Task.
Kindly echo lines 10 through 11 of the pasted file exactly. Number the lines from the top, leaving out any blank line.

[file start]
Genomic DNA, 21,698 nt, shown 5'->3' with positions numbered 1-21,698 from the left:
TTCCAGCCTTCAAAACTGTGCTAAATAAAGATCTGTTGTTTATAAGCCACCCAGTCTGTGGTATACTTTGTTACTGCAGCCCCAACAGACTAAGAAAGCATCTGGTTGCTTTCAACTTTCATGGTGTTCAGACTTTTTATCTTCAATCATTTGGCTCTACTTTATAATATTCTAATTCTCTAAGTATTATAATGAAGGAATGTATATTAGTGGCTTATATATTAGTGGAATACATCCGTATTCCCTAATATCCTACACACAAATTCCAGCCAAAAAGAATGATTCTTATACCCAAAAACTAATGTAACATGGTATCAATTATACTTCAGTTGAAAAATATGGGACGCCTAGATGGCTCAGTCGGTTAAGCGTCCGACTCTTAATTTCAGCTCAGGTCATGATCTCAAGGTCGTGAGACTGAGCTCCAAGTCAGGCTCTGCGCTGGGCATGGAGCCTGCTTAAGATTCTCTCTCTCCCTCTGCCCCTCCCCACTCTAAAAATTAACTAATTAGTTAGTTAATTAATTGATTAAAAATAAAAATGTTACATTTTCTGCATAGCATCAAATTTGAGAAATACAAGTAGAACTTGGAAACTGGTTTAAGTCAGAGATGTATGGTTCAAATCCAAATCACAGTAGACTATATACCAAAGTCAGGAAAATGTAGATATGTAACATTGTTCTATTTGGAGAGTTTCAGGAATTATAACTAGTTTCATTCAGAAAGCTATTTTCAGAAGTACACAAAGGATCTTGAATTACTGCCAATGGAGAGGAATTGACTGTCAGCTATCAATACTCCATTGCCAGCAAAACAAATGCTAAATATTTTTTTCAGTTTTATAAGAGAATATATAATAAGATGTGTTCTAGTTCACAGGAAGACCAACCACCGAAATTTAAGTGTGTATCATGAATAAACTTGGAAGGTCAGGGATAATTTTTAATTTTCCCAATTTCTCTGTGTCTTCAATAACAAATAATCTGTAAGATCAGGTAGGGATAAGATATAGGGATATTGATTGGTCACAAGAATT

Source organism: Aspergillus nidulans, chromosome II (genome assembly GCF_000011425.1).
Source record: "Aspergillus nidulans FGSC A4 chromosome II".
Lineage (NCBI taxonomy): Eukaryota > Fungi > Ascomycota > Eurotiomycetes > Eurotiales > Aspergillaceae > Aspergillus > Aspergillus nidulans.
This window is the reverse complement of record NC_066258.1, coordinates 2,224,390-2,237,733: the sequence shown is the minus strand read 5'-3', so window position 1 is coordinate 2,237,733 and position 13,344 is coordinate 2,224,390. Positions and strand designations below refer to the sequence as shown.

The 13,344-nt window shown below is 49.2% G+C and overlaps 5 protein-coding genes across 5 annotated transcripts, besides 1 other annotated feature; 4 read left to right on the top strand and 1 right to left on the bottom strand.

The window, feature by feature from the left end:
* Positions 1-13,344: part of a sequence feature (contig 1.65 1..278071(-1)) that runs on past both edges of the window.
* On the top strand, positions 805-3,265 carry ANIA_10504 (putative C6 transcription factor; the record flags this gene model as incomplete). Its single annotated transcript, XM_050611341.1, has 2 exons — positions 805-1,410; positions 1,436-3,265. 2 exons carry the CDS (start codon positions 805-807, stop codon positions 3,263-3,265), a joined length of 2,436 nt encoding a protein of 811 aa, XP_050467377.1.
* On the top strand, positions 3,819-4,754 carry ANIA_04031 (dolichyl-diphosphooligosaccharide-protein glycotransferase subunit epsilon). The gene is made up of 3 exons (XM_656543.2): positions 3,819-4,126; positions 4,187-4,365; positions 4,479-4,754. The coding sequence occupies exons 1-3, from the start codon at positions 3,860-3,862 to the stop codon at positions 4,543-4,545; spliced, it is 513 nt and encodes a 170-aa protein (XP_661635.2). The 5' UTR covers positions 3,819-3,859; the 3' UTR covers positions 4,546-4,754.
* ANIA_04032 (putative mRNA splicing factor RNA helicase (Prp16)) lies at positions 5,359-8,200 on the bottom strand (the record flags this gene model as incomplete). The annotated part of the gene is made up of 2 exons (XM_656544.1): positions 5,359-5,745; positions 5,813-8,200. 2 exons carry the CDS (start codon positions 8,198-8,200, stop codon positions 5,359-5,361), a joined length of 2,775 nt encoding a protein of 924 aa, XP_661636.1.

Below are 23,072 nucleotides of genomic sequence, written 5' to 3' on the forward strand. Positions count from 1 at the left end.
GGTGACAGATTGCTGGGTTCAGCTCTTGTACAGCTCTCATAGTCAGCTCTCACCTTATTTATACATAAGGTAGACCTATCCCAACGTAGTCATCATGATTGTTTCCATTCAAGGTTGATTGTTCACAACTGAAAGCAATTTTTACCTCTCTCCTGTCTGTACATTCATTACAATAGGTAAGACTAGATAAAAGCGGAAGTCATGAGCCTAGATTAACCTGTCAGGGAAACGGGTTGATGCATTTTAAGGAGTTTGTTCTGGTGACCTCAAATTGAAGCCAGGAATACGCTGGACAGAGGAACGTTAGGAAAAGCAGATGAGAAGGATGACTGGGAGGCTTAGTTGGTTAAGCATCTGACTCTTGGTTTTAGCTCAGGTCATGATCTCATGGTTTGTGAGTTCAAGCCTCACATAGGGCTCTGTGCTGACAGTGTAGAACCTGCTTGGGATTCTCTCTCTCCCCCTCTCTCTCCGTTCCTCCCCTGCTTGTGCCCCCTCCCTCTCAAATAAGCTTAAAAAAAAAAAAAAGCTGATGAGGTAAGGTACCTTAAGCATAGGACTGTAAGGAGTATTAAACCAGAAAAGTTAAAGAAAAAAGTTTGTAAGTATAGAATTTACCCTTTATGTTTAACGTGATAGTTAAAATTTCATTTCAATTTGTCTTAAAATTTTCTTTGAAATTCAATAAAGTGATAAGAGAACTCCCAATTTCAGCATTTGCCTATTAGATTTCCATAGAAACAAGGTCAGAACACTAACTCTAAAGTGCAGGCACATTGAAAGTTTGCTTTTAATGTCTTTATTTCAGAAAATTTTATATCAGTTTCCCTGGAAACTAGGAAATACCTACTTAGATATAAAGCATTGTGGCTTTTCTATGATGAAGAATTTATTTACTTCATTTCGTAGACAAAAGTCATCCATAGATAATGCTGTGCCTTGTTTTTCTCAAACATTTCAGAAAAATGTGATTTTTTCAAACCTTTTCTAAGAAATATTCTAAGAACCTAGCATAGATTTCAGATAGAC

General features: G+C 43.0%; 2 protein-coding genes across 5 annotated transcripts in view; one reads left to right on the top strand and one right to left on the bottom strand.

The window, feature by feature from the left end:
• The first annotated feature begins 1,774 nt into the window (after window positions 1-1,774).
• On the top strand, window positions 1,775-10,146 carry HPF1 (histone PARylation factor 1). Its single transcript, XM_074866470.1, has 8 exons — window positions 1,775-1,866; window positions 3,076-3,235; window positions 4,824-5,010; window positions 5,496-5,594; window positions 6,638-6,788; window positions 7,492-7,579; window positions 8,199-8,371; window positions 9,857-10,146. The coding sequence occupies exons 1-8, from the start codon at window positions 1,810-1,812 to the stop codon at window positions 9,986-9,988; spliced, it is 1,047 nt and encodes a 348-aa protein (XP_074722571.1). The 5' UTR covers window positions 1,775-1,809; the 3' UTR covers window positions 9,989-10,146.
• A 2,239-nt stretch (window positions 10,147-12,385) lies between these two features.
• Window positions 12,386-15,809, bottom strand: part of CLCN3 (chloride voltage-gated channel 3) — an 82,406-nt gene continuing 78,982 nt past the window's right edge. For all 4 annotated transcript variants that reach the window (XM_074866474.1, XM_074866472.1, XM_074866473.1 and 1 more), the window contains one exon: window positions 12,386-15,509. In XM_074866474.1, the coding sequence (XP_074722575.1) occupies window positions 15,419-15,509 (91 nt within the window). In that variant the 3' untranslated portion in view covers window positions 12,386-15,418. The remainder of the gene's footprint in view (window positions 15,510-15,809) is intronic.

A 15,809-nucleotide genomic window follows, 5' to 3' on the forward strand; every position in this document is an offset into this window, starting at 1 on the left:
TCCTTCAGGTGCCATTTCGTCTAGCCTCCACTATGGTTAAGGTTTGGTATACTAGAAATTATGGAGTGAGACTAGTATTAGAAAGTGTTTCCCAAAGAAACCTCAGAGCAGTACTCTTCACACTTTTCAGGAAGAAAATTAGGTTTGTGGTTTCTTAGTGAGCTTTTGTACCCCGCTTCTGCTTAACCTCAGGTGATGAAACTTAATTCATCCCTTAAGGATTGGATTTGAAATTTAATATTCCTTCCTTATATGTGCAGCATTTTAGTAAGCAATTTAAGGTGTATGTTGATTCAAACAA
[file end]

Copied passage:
* On the top strand, positions 805-3,265 carry ANIA_10504 (putative C6 transcription factor; the record flags this gene model as incomplete). Its single annotated transcript, XM_050611341.1, has 2 exons — positions 805-1,410; positions 1,436-3,265. 2 exons carry the CDS (start codon positions 805-807, stop codon positions 3,263-3,265), a joined length of 2,436 nt encoding a protein of 811 aa, XP_050467377.1.
* On the top strand, positions 3,819-4,754 carry ANIA_04031 (dolichyl-diphosphooligosaccharide-protein glycotransferase subunit epsilon). The gene is made up of 3 exons (XM_656543.2): positions 3,819-4,126; positions 4,187-4,365; positions 4,479-4,754. The coding sequence occupies exons 1-3, from the start codon at positions 3,860-3,862 to the stop codon at positions 4,543-4,545; spliced, it is 513 nt and encodes a 170-aa protein (XP_661635.2). The 5' UTR covers positions 3,819-3,859; the 3' UTR covers positions 4,546-4,754.